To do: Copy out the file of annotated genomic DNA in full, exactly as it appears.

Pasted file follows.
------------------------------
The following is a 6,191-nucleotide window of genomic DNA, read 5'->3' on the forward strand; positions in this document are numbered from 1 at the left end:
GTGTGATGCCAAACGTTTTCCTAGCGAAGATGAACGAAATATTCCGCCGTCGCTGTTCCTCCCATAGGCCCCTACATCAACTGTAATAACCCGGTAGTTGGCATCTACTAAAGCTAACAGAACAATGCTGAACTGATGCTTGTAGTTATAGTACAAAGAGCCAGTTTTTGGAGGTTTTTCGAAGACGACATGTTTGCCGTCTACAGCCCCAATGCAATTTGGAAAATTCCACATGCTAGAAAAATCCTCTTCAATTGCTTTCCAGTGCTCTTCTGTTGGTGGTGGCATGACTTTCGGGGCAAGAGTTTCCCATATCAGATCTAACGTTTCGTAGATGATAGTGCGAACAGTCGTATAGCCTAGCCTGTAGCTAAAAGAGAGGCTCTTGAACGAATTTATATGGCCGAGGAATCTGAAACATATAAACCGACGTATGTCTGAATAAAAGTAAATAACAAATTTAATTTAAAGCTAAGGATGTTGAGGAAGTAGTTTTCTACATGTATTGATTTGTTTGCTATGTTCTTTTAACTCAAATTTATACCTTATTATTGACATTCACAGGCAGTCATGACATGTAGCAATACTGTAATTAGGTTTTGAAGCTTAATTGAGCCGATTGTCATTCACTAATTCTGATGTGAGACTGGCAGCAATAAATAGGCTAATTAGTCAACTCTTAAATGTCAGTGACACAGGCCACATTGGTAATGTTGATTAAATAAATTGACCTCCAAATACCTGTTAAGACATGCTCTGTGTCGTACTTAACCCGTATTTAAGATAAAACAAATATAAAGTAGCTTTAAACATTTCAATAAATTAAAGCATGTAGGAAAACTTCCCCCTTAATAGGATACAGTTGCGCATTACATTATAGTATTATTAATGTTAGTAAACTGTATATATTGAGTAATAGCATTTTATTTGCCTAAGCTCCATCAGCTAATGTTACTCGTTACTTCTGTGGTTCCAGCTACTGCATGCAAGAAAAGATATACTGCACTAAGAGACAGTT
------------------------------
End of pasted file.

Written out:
The following is a 6,191-nucleotide window of genomic DNA, read 5'->3' on the forward strand; positions in this document are numbered from 1 at the left end:
GTGTGATGCCAAACGTTTTCCTAGCGAAGATGAACGAAATATTCCGCCGTCGCTGTTCCTCCCATAGGCCCCTACATCAACTGTAATAACCCGGTAGTTGGCATCTACTAAAGCTAACAGAACAATGCTGAACTGATGCTTGTAGTTATAGTACAAAGAGCCAGTTTTTGGAGGTTTTTCGAAGACGACATGTTTGCCGTCTACAGCCCCAATGCAATTTGGAAAATTCCACATGCTAGAAAAATCCTCTTCAATTGCTTTCCAGTGCTCTTCTGTTGGTGGTGGCATGACTTTCGGGGCAAGAGTTTCCCATATCAGATCTAACGTTTCGTAGATGATAGTGCGAACAGTCGTATAGCCTAGCCTGTAGCTAAAAGAGAGGCTCTTGAACGAATTTATATGGCCGAGGAATCTGAAACATATAAACCGACGTATGTCTGAATAAAAGTAAATAACAAATTTAATTTAAAGCTAAGGATGTTGAGGAAGTAGTTTTCTACATGTATTGATTTGTTTGCTATGTTCTTTTAACTCAAATTTATACCTTATTATTGACATTCACAGGCAGTCATGACATGTAGCAATACTGTAATTAGGTTTTGAAGCTTAATTGAGCCGATTGTCATTCACTAATTCTGATGTGAGACTGGCAGCAATAAATAGGCTAATTAGTCAACTCTTAAATGTCAGTGACACAGGCCACATTGGTAATGTTGATTAAATAAATTGACCTCCAAATACCTGTTAAGACATGCTCTGTGTCGTACTTAACCCGTATTTAAGATAAAACAAATATAAAGTAGCTTTAAACATTTCAATAAATTAAAGCATGTAGGAAAACTTCCCCCTTAATAGGATACAGTTGCGCATTACATTATAGTATTATTAATGTTAGTAAACTGTATATATTGAGTAATAGCATTTTATTTGCCTAAGCTCCATCAGCTAATGTTACTCGTTACTTCTGTGGTTCCAGCTACTGCATGCAAGAAAAGATATACTGCACTAAGAGACAGTT